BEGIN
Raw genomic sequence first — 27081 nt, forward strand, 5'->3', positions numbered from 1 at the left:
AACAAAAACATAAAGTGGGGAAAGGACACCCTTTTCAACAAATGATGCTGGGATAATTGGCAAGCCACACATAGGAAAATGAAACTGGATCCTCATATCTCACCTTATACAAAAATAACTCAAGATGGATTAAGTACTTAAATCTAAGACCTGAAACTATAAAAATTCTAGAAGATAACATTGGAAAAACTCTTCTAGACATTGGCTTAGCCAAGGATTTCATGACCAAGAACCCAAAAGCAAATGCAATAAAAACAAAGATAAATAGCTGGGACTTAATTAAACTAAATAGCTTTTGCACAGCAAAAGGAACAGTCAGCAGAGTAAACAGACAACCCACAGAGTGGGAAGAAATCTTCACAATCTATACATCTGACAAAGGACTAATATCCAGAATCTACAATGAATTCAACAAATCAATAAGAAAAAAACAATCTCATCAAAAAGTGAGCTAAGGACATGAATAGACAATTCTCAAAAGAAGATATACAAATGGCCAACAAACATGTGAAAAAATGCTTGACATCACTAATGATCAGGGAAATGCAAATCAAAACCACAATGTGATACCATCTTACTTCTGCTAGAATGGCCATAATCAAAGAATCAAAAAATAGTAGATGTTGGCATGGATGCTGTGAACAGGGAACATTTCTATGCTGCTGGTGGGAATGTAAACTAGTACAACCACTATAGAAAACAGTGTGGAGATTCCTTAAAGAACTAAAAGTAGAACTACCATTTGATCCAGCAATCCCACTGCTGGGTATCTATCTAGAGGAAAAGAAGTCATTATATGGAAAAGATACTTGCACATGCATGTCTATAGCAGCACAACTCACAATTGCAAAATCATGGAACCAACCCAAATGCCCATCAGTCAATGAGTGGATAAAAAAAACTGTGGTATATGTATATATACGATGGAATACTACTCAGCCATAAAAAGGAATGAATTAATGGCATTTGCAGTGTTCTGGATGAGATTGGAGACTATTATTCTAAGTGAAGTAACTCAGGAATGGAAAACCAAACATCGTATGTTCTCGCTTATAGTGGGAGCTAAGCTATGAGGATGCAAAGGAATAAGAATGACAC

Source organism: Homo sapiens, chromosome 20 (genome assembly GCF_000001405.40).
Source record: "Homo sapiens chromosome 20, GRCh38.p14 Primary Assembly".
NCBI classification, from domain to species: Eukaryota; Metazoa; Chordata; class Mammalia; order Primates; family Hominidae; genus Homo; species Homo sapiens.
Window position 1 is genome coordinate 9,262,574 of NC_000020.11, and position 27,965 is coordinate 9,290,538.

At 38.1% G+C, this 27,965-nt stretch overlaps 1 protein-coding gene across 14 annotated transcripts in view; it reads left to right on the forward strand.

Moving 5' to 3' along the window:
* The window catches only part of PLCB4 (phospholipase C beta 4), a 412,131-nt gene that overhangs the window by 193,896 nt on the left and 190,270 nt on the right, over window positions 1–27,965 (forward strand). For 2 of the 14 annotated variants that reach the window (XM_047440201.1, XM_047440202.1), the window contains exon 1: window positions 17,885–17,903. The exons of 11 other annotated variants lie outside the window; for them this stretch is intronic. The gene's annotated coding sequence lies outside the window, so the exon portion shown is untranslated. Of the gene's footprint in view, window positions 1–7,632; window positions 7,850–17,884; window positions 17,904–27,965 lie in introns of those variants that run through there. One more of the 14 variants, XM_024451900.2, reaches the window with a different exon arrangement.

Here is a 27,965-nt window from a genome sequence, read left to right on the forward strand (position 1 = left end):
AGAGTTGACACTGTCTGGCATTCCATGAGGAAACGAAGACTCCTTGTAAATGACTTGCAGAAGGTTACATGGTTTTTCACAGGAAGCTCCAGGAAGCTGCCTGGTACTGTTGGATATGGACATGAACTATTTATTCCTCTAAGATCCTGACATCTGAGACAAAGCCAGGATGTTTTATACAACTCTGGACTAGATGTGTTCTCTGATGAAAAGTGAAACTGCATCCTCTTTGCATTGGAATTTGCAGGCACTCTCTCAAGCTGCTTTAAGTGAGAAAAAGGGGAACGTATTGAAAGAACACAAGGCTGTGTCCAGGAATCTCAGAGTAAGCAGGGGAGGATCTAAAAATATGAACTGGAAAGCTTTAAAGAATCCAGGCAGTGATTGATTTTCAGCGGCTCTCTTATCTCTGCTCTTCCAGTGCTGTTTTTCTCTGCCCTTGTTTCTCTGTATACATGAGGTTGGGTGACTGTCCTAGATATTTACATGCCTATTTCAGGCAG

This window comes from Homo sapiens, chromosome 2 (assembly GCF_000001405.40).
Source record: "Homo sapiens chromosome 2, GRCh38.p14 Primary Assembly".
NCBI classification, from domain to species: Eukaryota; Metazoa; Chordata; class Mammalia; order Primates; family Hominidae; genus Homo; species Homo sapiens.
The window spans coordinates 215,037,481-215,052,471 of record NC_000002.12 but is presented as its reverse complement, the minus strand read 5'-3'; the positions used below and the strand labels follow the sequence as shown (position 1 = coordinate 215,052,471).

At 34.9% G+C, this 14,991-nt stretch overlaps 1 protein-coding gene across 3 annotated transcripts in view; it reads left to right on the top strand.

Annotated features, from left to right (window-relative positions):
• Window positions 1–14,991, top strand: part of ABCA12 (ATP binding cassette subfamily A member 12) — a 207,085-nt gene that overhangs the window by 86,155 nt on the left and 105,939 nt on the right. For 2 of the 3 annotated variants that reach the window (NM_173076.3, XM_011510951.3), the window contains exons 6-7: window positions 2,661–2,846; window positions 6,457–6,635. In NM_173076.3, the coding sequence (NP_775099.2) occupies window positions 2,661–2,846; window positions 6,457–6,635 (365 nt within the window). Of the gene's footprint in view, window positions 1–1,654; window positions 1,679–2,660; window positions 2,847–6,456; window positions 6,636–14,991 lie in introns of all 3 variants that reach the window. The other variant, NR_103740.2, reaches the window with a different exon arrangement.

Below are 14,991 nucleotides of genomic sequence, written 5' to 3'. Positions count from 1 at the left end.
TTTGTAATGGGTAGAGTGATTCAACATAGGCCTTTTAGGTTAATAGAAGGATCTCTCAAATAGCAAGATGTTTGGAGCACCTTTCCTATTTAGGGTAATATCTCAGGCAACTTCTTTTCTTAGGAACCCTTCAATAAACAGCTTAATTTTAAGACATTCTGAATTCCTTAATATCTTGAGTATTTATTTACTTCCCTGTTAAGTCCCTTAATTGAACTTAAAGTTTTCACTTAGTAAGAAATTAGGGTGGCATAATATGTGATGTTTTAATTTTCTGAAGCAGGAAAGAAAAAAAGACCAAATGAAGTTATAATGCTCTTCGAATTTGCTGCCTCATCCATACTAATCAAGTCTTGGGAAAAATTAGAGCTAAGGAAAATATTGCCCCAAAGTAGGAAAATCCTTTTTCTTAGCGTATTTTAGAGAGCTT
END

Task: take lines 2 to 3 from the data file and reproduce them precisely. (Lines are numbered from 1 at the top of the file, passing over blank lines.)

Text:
AACAAAAACATAAAGTGGGGAAAGGACACCCTTTTCAACAAATGATGCTGGGATAATTGGCAAGCCACACATAGGAAAATGAAACTGGATCCTCATATCTCACCTTATACAAAAATAACTCAAGATGGATTAAGTACTTAAATCTAAGACCTGAAACTATAAAAATTCTAGAAGATAACATTGGAAAAACTCTTCTAGACATTGGCTTAGCCAAGGATTTCATGACCAAGAACCCAAAAGCAAATGCAATAAAAACAAAGATAAATAGCTGGGACTTAATTAAACTAAATAGCTTTTGCACAGCAAAAGGAACAGTCAGCAGAGTAAACAGACAACCCACAGAGTGGGAAGAAATCTTCACAATCTATACATCTGACAAAGGACTAATATCCAGAATCTACAATGAATTCAACAAATCAATAAGAAAAAAACAATCTCATCAAAAAGTGAGCTAAGGACATGAATAGACAATTCTCAAAAGAAGATATACAAATGGCCAACAAACATGTGAAAAAATGCTTGACATCACTAATGATCAGGGAAATGCAAATCAAAACCACAATGTGATACCATCTTACTTCTGCTAGAATGGCCATAATCAAAGAATCAAAAAATAGTAGATGTTGGCATGGATGCTGTGAACAGGGAACATTTCTATGCTGCTGGTGGGAATGTAAACTAGTACAACCACTATAGAAAACAGTGTGGAGATTCCTTAAAGAACTAAAAGTAGAACTACCATTTGATCCAGCAATCCCACTGCTGGGTATCTATCTAGAGGAAAAGAAGTCATTATATGGAAAAGATACTTGCACATGCATGTCTATAGCAGCACAACTCACAATTGCAAAATCATGGAACCAACCCAAATGCCCATCAGTCAATGAGTGGATAAAAAAAACTGTGGTATATGTATATATACGATGGAATACTACTCAGCCATAAAAAGGAATGAATTAATGGCATTTGCAGTGTTCTGGATGAGATTGGAGACTATTATTCTAAGTGAAGTAACTCAGGAATGGAAAACCAAACATCGTATGTTCTCGCTTATAGTGGGAGCTAAGCTATGAGGATGCAAAGGAATAAGAATGACAC

Source organism: Homo sapiens, chromosome 20 (genome assembly GCF_000001405.40).